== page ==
Lakeland school board: New members sworn in, board updated on construction, finances

Lakeland’s school board swore in two newly elected members, accepted a high honor and were updated on the Lakeland Middle School (LMS) project at Monday night’s business meeting.

Swearing in

Sen. Mark Norris (R-Collierville) swore in in incumbent school board member Teresa Henry and new board member Geoff Hicks, who recently completed his orientation.

Henry’s son, Jake, held the Bible for her swearing in. Hicks’ daughter, Olivia, held it for him.

Norris said, “We worked hard to get you this school, and it’s important that we re-elect and now swear into office tonight people who are going to work hard to keep the Lakeland school and to make it stronger and to grow it as you go.”

School board chairman Kevin Floyd praised Norris for his critical work in making the municipal school district possible.

District honor

Shelby County Commissioner David Reaves presented the board with a proclamation honoring the district for earning the state’s highest designation, Exemplary status, during its first year of operations (2014-15). Floyd said Reaves’ presence Monday night brought things full circle, as he was an early supporter of the municipal school districts’ formation.

Reaves praised the city and school district. “It’s a great city, it’s got a great school board, a great superintendent.”

Middle school update

The district’s consultants from Southern Educational Strategies (SES) gave an update on the Lakeland Middle School project. Dr. Jim Mitchell of SES predicted an October close on the 94 acres of property.

Overall, he said the project is on schedule and moving forward as it should.

One of the requirements for closing is that the access roads have to be determined, Mitchell said. They have been staked, reviewed and approved by the property sellers.

The architects and engineers are actively involved in the schematic design phase of the project and are about 95 percent complete, he said. “We hope that in November the architects and engineers will have some drawings for the board to look at.”

The property has plenty of trees, and due diligence requires that the school district determine if there’s any real value to those trees and whether they will sell them to a logger or let the dirt contractor take them and reduce his contract amount.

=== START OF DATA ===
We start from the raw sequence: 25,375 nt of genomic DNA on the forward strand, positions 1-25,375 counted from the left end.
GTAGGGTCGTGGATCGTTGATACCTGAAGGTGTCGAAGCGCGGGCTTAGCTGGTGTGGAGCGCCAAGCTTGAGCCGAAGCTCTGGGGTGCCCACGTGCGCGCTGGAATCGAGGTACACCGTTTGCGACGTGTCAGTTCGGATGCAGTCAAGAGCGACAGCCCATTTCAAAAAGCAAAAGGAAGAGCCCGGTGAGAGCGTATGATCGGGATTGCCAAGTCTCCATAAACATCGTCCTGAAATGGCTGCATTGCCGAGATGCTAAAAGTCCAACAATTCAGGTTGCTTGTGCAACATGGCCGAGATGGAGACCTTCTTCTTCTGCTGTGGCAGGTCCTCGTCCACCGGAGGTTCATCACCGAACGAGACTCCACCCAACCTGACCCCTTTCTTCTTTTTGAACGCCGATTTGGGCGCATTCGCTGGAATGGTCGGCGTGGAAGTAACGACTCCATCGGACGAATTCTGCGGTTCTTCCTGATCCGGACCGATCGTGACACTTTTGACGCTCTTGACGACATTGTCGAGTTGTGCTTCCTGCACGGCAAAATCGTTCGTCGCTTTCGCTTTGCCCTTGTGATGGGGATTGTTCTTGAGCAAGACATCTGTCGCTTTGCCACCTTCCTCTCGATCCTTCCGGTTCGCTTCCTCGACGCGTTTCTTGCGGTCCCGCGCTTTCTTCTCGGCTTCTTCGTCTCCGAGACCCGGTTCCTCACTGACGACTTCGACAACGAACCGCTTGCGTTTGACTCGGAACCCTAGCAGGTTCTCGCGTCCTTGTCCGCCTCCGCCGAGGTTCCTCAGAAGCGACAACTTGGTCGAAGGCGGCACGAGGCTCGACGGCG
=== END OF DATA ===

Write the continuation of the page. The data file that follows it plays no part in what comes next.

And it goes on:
Dr. Tim Fite, also of SES, saidthe next step is to seek additional timber quotes.

Financial report

“Everything is tracking as we would hope for this time of year,” Supt. Ted Horrell said.

The September expense summary report can be found online.

In particular, he pointed out a positive trend in the cafeteria’s budget:

  • Total August 2014 revenue was $7,546, compared to the August 2015 revenue of $9,677.
  • Total August 2014 labor costs were $15,157, compared to August 2015 labor costs of $15,093. The 2015 figure includes a major purchase of an ice machine ($2,297) and some substantial labor cost cuts.
  • The math shows that the cafeteria lost about $7,600 in August 2014. Not counting the ice machine purchase, the cafeteria lost substantially less in August 2015 — a little more than $3,000.

Horrell’s report

Horrell mentioned the smooth and successful introduction of Chrome-books in the classroom. These laptops, supported by the PTA, have been a smart investment, he said. Teachers are making extensive use of the updated computer labs to prepare students for TNReady (the newest TCAP test).

The district also started using one of the Chrome-book carts for the elementary school’s before- and after-school program, LEAP (Lakeland Extended Activities Program).

He also said the school system audit, which is being conducted with the city’s audit, has completed its work on site, and auditors are now busy on the paperwork.

Horrell said he felt good about the district’s likelihood of having a successful audit.

Other business

The school board also conducted other business, including:

  • Approval for a $25,500 contract with A2H for architectural and engineering fees on the elementary school’s re-roofing and replacement of approximately half of the HVAC units, planned for the summer of 2016. The board now must decide whether it wants to receive design and detailing for a TPO roof (thermoplastic polyolefin single-ply roofing membrane) or a built-up roof (a multi-layered roof with asphalt as the primary waterproofing component and either traditional roofing felts or modified bitumen felts). See contract details and proposed timeline online.
  • Approval of a sub-budget item of federal grants. Some funds were received from the state after the district’s budget were passed. See details online.
  • Approval of applying to the Tennessee Local Government Investment Pool, which is administered by the trustee of the state of Tennessee. This is a vehicle for the district to invest any fund balance to earn a small rate of return until money is withdrawn. It was recommended for the middle school project funds.
  • Had the first reading on routine policies updates recommended by the policy committee, carrying most over to the Novem-ber consent agenda. See a full list of the policies and details by selecting the Oct. 5 links at
  • Discussed having an annual retreat for board self-evaluation on Oct. 19 or Nov. 6.